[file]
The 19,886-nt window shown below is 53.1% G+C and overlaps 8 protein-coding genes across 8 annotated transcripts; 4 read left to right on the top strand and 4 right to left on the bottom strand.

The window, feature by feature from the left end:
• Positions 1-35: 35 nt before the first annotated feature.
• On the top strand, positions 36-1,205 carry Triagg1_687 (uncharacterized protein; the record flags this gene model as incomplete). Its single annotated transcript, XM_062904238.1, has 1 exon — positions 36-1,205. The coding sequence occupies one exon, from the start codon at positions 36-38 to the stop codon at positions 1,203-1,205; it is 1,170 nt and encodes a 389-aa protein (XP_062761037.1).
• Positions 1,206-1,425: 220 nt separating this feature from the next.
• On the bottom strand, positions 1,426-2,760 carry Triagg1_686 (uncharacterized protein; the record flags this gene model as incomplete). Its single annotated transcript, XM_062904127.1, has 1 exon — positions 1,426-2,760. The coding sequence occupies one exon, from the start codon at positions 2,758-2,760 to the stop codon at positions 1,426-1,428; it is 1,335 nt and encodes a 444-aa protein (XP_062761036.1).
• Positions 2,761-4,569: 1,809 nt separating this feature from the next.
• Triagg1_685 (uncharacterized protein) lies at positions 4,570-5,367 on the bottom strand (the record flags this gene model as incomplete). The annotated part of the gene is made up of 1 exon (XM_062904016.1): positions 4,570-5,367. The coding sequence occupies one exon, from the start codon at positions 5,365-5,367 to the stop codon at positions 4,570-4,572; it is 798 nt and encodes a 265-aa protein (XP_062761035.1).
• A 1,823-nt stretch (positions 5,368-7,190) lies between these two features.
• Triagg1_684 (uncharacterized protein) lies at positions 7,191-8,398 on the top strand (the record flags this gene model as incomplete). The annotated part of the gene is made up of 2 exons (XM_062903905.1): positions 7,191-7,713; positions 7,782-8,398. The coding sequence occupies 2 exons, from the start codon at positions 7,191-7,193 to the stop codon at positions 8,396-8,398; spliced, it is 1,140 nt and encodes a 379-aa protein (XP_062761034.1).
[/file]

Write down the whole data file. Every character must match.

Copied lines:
The 19,886-nt window shown below is 53.1% G+C and overlaps 8 protein-coding genes across 8 annotated transcripts; 4 read left to right on the top strand and 4 right to left on the bottom strand.

The window, feature by feature from the left end:
• Positions 1-35: 35 nt before the first annotated feature.
• On the top strand, positions 36-1,205 carry Triagg1_687 (uncharacterized protein; the record flags this gene model as incomplete). Its single annotated transcript, XM_062904238.1, has 1 exon — positions 36-1,205. The coding sequence occupies one exon, from the start codon at positions 36-38 to the stop codon at positions 1,203-1,205; it is 1,170 nt and encodes a 389-aa protein (XP_062761037.1).
• Positions 1,206-1,425: 220 nt separating this feature from the next.
• On the bottom strand, positions 1,426-2,760 carry Triagg1_686 (uncharacterized protein; the record flags this gene model as incomplete). Its single annotated transcript, XM_062904127.1, has 1 exon — positions 1,426-2,760. The coding sequence occupies one exon, from the start codon at positions 2,758-2,760 to the stop codon at positions 1,426-1,428; it is 1,335 nt and encodes a 444-aa protein (XP_062761036.1).
• Positions 2,761-4,569: 1,809 nt separating this feature from the next.
• Triagg1_685 (uncharacterized protein) lies at positions 4,570-5,367 on the bottom strand (the record flags this gene model as incomplete). The annotated part of the gene is made up of 1 exon (XM_062904016.1): positions 4,570-5,367. The coding sequence occupies one exon, from the start codon at positions 5,365-5,367 to the stop codon at positions 4,570-4,572; it is 798 nt and encodes a 265-aa protein (XP_062761035.1).
• A 1,823-nt stretch (positions 5,368-7,190) lies between these two features.
• Triagg1_684 (uncharacterized protein) lies at positions 7,191-8,398 on the top strand (the record flags this gene model as incomplete). The annotated part of the gene is made up of 2 exons (XM_062903905.1): positions 7,191-7,713; positions 7,782-8,398. The coding sequence occupies 2 exons, from the start codon at positions 7,191-7,193 to the stop codon at positions 8,396-8,398; spliced, it is 1,140 nt and encodes a 379-aa protein (XP_062761034.1).